23. Having considered the evidence of Abdul Malik, Naushad and Jiyauddin, from the point of view of trustworthiness we find their conduct most unnatural in not complaining about the incident and keeping quiet for more than five days of the incident. Section 39(i)(v) of the Code of Criminal Procedure directs that every persons, aware of the commission of offence under Section 302 IPC is duty bound to forthwith give information to the nearest Magistrate or police officer of such commission. Omission to give such information is an offence punishable under Section 176 of the Indian Penal Code. Besides their unnatural conduct in not making complaint about the incident, Abdul Malik and Naushad also could not reasonably explain as to why on holiday they had gone to the shop? Why Jiyauddin an illiterate person, did go to the book shop for the first time to purchase 'India Today' at the time of incident and if he had purchased the said book why was he ignorant about its price? We find that the evidence of these witnesses, is replete with inherent improbabilities.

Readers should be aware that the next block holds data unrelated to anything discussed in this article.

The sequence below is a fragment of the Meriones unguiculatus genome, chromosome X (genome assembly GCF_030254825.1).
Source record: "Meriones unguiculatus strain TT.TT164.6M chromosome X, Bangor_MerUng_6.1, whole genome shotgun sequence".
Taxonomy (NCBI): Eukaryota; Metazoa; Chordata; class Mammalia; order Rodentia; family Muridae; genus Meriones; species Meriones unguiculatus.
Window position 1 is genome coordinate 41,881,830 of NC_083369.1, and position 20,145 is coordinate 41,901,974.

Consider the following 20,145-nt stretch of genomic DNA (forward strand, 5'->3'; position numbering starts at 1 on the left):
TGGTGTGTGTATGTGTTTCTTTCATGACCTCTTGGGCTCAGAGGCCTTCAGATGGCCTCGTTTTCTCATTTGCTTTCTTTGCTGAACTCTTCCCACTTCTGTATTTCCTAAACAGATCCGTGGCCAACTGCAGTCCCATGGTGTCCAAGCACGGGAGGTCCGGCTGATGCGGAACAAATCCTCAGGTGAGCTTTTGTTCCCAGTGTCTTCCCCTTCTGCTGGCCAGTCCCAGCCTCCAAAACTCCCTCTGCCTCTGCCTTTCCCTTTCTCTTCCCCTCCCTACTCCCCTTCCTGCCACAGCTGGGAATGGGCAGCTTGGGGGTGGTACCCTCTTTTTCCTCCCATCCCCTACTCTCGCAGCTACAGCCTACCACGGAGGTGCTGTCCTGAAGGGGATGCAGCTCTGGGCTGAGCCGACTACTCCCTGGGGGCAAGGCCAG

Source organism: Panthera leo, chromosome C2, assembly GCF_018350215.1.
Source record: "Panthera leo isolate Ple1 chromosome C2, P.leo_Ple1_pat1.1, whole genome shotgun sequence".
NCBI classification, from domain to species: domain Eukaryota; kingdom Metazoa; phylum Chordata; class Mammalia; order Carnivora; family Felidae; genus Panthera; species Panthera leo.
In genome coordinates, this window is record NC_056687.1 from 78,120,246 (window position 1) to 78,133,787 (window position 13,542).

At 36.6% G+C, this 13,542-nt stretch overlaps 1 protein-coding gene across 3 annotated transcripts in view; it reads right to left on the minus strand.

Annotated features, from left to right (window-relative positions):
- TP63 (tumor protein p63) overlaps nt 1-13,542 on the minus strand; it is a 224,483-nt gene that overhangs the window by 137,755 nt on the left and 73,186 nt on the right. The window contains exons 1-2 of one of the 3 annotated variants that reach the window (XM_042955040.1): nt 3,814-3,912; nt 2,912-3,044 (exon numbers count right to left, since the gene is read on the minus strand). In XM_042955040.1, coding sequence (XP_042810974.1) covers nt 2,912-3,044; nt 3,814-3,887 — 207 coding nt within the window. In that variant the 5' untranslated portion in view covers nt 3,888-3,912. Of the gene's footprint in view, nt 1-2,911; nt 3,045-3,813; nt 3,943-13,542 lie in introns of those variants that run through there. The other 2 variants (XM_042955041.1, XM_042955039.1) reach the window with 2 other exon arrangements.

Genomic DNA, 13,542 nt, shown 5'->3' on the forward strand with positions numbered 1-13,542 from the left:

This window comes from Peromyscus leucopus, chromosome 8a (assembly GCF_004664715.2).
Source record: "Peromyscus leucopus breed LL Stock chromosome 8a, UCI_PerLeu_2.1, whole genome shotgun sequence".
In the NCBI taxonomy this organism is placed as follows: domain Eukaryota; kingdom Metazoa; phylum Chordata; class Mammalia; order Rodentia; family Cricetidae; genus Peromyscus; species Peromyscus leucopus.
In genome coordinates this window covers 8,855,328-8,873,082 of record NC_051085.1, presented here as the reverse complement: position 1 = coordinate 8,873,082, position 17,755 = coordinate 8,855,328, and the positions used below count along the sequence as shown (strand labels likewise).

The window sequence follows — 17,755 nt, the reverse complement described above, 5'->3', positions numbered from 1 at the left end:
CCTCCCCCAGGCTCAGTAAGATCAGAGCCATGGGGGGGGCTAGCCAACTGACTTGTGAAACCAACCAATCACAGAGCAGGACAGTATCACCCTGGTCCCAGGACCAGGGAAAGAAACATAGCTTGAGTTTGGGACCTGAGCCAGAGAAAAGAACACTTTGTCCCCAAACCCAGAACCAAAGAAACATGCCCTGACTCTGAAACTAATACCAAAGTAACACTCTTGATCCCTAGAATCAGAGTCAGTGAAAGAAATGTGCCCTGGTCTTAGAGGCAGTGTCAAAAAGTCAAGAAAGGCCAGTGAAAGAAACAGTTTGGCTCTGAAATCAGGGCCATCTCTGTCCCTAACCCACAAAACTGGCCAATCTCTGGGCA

24. We also find that the statement of each eye witness referred to as above is verbatim the same as that of others. Even narrations and sequence of events are meticulously in the same order. All the witnesses gave photographic and dramatic account of the incident. Their Lordships of the Supreme Court in Dharam Singh v. State of Punjab indicated in para 7 that it is not safe to place reliance on the evidence of the witnesses where the statement of each witness is verbatim the same as that of others and narrations and sequence of events are meticulously in the same order. In Sevi v. State of Tamilnadu , it was propounded by the Hon'ble Supreme Court in para 3 as under:
Another feature of the case which makes us doubt the credibility of the witnesses is the photographic and some what dramatic account which they gave of the incident with minute details of the attack on each victims.